Theatre in Review: Peter Pan (Bedlam/The Duke on 42nd Street)
The press materials for Peter Pan quote Eric Tucker, its director, as saying "[it] feels like the perfect play for Bedlam, because J.M. Barrie's dry wit and humor provide so many thrilling possibilities for invention." Nice words, but Barrie's signature qualities are invisible in the rumpus currently unfolding at The Duke on 42nd Street. Among other things, Mr. Darling, usually portrayed as a bumbling domestic despot, comes across as enraged and abusive. Wendy and Peter's relationship is so sexually charged that you wonder why they don't just do it and get it over with. And Captain Hook and Smee, his henchman, are apparently fans of consensual fantasy sex play. Take my advice and send the kids to Radio City instead this holiday season.
It's hard to think of a property that has been the subject of more alternate versions over the years --there have been Peter Pan sequels, prequels, musicals, revisions, and re-imaginings. Barrie's life has been folded into the conversation, as well; at best, he appears to have been profoundly neurotic, with crippling sexual conflicts -- ideas that were ignored in the deeply dishonest film and stage versions of Finding Neverland. Whether you see Peter Pan as a delightful and touching children's tale or a dark fantasy impregnated with the seeds of tragedy and repression, there would seem to be little new to say about it. This may be one reason why Tucker's production is so baffling: It's a full-on assault that yields no point of view that I could discern.
Adapted by the members of the company from Barrie's script, this is, in many ways, a standard act of deconstruction. The play has been chopped up, with scenes rearranged, edited, and repeated. Some of Barrie's stage directions are delivered via voiceover. Most of the time, the actors perform the subtext in a greatly exaggerated way -- in the first nursery scene, Mrs. Darling seems to be on the edge of a panic attack -- or they play against the text, adding values that the author never intended. This is especially true of Kelley Curran's Wendy, who seems seized with apprehension, and Susannah Millonzi's Michael, Wendy's little brother, who here regards everyone with bitter contempt. (Actors also play characters of the opposite sex from time to time.) There's also a deliberately dismissive, poor-theatre approach to the fantasy elements: Instead of flying, Peter and the Darling children leap through a stage-left window. The scenes on Hook's ship are set in an inflatable kiddie pool. The main approach is to clear away the foundation of Victorian domestic manners on which Barrie's play is built. This intentional flimsiness extends to the design. John McDermott's set consists of an Astroturf deck surrounded by insubstantial flats, Charlotte Palmer-Lane's costumes are drawn from dozens of pieces seemingly pulled from a Goodwill bin, and Les Dickert's lighting does little more than provide basic illumination. Tucker's sound design is a parade of non sequiturs, including the theme song from the 1970s spaghetti Western They Call Me Trinity, a French chanson that calls to mind Charles Trenet, the Roy Orbison hit "Blue Bayou," "I Put a Spell on You," and Bing Crosby and the Andrews Sisters singing "Mele Kalikimaka (Hawaiian Christmas Song)." There's also a dance set to the Carly Rae Jepsen hit "Call Me Maybe."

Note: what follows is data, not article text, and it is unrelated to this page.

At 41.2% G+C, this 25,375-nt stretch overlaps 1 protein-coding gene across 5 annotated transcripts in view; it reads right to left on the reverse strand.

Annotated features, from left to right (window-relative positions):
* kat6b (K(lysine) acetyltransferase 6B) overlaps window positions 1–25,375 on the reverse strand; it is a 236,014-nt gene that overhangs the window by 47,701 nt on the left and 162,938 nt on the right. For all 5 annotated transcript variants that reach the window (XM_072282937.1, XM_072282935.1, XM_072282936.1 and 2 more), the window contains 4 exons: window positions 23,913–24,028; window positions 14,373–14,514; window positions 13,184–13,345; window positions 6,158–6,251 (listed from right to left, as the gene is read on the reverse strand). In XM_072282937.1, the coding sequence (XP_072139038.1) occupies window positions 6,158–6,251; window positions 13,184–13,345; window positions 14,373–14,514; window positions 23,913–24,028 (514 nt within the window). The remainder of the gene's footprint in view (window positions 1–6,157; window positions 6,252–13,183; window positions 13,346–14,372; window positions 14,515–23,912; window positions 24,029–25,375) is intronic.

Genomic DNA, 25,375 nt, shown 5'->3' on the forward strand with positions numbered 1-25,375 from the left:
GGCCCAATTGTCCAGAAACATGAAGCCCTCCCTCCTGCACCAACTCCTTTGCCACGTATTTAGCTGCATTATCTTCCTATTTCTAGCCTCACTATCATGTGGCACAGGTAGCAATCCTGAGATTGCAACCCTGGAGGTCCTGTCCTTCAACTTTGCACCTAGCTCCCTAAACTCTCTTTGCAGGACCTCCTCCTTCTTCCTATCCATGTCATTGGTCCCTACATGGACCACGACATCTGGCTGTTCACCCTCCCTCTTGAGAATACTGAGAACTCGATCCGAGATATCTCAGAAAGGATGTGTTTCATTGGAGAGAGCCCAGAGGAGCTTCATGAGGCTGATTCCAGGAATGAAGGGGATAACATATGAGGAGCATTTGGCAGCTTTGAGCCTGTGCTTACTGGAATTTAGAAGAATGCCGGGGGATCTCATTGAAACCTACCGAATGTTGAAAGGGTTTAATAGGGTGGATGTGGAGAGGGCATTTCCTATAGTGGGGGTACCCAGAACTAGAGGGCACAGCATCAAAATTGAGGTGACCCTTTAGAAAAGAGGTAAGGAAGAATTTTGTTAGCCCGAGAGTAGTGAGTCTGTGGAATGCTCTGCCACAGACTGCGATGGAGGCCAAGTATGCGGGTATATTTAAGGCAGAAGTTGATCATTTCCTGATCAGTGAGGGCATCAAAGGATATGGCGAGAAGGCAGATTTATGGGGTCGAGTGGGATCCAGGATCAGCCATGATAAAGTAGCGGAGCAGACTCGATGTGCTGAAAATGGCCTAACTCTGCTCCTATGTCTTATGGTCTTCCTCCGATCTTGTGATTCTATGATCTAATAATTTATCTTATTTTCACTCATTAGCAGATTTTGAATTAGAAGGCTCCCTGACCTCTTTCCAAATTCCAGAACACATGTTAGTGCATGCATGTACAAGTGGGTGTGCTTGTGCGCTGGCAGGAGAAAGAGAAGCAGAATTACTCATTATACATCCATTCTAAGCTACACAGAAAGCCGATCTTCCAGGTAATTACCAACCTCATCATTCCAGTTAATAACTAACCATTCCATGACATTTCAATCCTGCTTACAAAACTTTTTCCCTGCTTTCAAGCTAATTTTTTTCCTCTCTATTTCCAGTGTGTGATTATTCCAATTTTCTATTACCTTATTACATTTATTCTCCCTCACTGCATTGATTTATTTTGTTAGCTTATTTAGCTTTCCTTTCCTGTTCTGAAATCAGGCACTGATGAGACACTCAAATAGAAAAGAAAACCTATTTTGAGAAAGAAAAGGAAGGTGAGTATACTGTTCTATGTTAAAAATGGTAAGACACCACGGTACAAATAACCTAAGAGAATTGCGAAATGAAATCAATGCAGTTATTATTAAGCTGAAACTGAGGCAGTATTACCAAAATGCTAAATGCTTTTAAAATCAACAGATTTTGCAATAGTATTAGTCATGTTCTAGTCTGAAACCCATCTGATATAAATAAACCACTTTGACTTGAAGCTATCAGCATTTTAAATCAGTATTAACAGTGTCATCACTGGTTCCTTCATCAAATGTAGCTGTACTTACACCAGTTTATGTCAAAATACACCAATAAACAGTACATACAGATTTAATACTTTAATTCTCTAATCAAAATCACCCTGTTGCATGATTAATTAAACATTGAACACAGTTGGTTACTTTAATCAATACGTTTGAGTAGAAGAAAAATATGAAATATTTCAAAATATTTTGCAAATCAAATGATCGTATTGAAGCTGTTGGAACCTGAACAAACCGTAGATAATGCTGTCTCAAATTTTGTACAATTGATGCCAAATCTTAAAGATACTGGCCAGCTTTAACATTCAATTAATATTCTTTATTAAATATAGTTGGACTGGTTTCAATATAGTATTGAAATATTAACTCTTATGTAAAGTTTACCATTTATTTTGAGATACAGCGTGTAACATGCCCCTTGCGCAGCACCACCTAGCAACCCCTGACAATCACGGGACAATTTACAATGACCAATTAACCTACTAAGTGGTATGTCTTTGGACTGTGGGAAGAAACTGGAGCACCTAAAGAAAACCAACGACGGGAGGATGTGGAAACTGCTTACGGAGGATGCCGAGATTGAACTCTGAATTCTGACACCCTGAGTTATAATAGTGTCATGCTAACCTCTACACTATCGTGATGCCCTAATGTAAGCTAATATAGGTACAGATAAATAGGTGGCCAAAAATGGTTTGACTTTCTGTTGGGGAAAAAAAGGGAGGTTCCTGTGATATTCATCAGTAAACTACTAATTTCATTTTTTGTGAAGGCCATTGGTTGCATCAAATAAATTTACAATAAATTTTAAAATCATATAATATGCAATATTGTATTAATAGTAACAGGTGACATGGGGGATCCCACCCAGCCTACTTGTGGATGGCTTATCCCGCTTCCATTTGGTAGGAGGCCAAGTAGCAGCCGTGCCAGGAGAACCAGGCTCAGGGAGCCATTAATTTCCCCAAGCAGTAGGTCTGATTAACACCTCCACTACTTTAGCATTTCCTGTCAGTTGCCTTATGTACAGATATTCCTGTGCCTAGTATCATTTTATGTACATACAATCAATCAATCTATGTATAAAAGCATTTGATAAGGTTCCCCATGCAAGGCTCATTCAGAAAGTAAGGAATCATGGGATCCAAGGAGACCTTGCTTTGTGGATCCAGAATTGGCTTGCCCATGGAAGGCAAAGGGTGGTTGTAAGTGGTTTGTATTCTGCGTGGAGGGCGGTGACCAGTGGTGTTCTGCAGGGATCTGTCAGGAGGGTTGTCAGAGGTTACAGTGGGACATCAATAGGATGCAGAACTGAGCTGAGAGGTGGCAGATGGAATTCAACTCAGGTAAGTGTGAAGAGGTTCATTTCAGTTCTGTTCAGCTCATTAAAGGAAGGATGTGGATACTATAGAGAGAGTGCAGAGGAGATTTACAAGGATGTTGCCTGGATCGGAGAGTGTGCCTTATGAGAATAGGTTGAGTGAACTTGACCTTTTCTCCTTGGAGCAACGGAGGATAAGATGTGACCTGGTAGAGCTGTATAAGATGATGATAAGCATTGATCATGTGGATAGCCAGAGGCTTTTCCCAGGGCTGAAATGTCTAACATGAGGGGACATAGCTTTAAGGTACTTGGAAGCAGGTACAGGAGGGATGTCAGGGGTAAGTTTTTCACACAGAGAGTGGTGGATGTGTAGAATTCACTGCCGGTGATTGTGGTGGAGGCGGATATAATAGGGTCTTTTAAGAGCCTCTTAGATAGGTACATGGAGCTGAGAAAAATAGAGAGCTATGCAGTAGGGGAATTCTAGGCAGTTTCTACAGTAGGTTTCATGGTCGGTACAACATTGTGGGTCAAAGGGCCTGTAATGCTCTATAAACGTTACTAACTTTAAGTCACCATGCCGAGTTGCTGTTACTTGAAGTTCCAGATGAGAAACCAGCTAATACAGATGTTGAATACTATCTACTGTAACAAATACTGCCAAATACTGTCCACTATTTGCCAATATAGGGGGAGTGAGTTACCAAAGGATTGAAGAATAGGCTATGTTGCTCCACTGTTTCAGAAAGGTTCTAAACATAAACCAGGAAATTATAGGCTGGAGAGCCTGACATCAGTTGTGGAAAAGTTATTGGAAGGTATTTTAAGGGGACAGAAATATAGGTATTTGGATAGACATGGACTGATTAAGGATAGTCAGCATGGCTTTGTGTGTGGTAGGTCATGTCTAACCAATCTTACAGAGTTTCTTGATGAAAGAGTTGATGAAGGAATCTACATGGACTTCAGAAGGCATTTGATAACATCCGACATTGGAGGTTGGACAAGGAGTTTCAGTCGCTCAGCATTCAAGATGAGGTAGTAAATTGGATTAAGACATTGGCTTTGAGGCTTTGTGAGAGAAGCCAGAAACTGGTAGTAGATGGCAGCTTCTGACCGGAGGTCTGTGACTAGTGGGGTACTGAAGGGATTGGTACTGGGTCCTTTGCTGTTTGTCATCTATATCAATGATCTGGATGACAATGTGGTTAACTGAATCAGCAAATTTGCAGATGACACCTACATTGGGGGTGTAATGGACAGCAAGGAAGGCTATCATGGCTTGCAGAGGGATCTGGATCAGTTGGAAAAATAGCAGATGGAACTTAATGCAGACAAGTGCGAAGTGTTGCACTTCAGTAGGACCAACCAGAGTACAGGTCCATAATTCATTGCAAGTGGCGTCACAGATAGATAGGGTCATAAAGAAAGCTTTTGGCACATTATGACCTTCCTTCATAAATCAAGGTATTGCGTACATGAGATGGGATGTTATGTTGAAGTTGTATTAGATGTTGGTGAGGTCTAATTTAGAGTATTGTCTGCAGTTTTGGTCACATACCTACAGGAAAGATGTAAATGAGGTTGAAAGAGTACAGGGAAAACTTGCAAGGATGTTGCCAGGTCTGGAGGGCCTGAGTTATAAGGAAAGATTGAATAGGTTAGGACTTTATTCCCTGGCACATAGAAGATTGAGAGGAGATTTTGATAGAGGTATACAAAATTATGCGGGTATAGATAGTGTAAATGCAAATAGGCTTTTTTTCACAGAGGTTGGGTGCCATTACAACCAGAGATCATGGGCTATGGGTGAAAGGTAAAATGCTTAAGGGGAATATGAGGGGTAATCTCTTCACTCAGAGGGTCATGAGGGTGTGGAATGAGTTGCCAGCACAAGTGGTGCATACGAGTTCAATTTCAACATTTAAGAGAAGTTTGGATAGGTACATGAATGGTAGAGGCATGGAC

If any of this caused us to look at Peter Pan in a new way, it might be worth the effort, but this production apparently has no interest in anything other than the next bit of comic business -- and, at the performance I attended, the actors seemed more amused than the audience. At a couple of points a hose is produced to drench a cast member. Hostile exchanges are broken up by bursts of forced laughter. The bit of business in which Mr. Darling slips his bad-tasting medicine into the dog Nana's bowl leads to a screaming match with Mrs. Darling. Wendy, changing her clothes, strips down to her bra and panties in front of Peter and the boys. In one of the pirate scenes, the question "Any of you want a little touch of the cat?" -- meaning a cat o' nine tails whip -- is accompanied by a grabbed crotch, giving the line a very different meaning.
Curran is a striking performer, even when put through the contortions described above, and Brad Heberlee makes a fairly dashing Peter, although it is tedious to watch him run around on all fours as Nana. But this is a mystifying experience: Tucker and company don't have any affection for the original play, nor do they have a cogent critique to offer. Instead, the play's mind wanders, following various ideas to their logical conclusions without bearing fruit. I don't mean to imply that I am upset that a classic is being manhandled. I'm ambivalent about Peter Pan, and any work is fair game for satire -- but the spoofing has to be better than the sloppy, sophomoric gags on offer here. Sorry, Peter: This one is not an awfully big adventure. -- David Barbour